Accountable Healthcare - Better Communication for Nurses
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August 18, 2020

Better Communication for Nurses

What does effective communication mean to you? All individuals have their own natural ways of communicating that stem back to culture, past experiences, and background. How one culture communicates may seem very different to another.  Health care melds together practitioners and professionals with various experiences, abilities, and backgrounds. Therefore, it is critical for nurses to develop systems to communicate effectively.

Communication is an important skill for any industry. There are numerous resources available that provide tips to improve communication. But what about communication geared toward nurses? Nurses need to communicate changes in patient condition, hand-off during shift changes, and information to families in a succinct and clear way. Brushing up on communication skills or learning new ways to clearly communicate is always a smart idea for both new and experienced nurses. 

“Communication skills can be effectively trained but are best achieved through reviewing our own style of communication,” according to K.C. Rajashree, author of a 2011 study on training programs in communication skills for health care professionals. As a component to improving our communication skills as nurses, we must take an honest look at ourselves and how we as individuals communicate. If we do not assess ourselves, we won’t realize the areas we need to improve on in the first place. We can assess ourselves by checking if the information we’re communicating is clear enough or too detailed; do we “get our point across?” Or is the person guessing at what we’re trying to say?

As we know, “effective communication within a healthcare setting is critically important.  Workers of varying skill sets within a healthcare setting must communicate clearly with each other to best coordinate care delivery to patients, ” says Haran Ratna, author of a 2019 study published in Harvard Public Health Review. One commonly used method is SBAR. SBAR means Situation Background Assessment Recommendation. Clinicians use this acronym because it delineates the pertinent information that is to be conveyed. Some facilities provide SBAR tear-off worksheets so that it can be used conveniently and consistently.

Other communication methods include Call-Out, Check-Back, and Hand-off. These tools involve team communication and many are “closed loop.” That means the person receiving the message repeats it back to ensure accuracy and receives confirmation that what they’ve heard is correct. Closed loop is beneficial particularly during a code or emergency when someone must ensure the information conveyed is accurate.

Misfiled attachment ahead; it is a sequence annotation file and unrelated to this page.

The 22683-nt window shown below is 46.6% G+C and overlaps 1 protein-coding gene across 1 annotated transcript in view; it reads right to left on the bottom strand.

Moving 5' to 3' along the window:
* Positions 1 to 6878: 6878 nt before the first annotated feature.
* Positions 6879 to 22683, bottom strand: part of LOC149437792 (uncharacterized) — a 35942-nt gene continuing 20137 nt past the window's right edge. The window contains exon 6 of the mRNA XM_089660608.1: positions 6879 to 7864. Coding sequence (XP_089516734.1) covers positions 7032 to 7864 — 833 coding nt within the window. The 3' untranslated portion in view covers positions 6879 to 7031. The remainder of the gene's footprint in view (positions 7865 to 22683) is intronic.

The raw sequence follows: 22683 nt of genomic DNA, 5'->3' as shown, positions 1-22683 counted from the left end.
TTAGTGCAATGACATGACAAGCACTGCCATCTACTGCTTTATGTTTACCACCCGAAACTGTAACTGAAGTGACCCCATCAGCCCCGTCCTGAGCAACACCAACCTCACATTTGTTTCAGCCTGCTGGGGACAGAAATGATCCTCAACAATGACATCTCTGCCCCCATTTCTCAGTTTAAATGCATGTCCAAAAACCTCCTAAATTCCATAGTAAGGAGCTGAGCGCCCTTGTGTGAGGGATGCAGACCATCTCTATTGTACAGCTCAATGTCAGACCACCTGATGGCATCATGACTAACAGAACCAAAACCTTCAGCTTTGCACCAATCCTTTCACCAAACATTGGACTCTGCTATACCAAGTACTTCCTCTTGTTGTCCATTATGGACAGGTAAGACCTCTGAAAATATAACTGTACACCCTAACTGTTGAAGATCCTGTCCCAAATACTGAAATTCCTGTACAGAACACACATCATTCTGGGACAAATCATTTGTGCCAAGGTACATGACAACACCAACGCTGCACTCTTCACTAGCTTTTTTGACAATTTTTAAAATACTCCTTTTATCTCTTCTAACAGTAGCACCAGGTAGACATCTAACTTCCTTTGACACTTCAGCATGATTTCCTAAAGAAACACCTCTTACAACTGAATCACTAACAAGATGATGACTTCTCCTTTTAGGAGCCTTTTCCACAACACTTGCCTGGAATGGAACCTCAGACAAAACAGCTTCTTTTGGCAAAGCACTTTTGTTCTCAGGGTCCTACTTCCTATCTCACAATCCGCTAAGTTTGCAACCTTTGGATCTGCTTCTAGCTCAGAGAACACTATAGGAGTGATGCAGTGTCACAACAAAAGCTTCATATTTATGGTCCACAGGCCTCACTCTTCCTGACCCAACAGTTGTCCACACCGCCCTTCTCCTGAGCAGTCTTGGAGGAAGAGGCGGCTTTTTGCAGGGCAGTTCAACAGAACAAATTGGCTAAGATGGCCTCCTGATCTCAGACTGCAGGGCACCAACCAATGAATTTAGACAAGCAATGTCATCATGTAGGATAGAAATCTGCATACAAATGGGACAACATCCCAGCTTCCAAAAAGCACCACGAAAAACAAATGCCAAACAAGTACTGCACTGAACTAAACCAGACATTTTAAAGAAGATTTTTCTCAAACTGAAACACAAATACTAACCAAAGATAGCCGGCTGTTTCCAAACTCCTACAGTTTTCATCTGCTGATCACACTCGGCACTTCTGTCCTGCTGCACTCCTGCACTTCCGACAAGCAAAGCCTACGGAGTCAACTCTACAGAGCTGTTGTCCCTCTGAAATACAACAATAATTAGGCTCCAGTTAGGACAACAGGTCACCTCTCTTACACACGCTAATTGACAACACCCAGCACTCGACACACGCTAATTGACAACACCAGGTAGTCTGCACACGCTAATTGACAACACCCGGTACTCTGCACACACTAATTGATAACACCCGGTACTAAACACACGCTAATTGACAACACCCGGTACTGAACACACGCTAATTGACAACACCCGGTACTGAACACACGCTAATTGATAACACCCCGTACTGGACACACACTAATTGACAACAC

Ticket-to-Ride is a method for brief hand-offs. This method would be used if the patient were leaving the unit for a test.  Ticket-to-Ride would convey basic information to the staff accepting the patient in order to keep the patient safe. This method is not the same as a change of shift hand-off; it is only basic information for short-term care.

Studies have shown that training nurses on improving communication increases patient safety. A study by Dingley, et al developed a communication “toolkit” that provided various communication strategies and ways to implement teamwork. The toolkit included four “tools”:   

  • SBAR (or a standardized communication tool)
  • An escalation process
  • Daily multi-disciplinary rounds with goals
  • Team huddles during each shift

The study also revealed that using the toolkit consistently could be translated into other care settings besides a hospital.  Using the toolkit showed improvement in communication between disciplines; however, implementation was dependent on managers and leadership. With creating any new habit, consistency is key. Providing education can encourage consistency as well as having the tools easily accessible through templates or worksheets. 

BATHE protocol is another method, similar to SBAR. BATHE stands for Background, Affect, Trouble Handling, Empathy. This method is useful for communicating with patients, their families, or in a conflict situation. Observing the affect of the person is useful. If the person has a flat affect or is withdrawn, the nurse’s tone of communication may differ compared to having an upbeat or happy affect. Trouble Handling is another component to consider. What is troubling the patient and how are they dealing with it? This method is useful in psychiatric settings.

Which method is best? It all depends on the situation. In an emergency, closed loop communication works by repeating back the information. During change of shift hand-offs, more information is conveyed and clarity is important. In the case of Ticket-to-Ride, the information is brief and basic—just the facts to keep the patient safe. SBAR and other methods are appropriate when speaking with doctors and other team members by organizing information and maintaining consistency in the way communication occurs. Check with your unit’s educator or hospital policies. Your hospital may prefer one method versus another. 

Nurses may take for granted the act of effective communication. However, communicating clearly and accurately makes all the difference in quality of care and patient safety. Utilizing SBAR, Hand-off, BATHE, or other tools with closed loop methods can improve transfer of information between nurses and others.  By polishing nurses’ communication skills, patients and the health care team as a whole will benefit.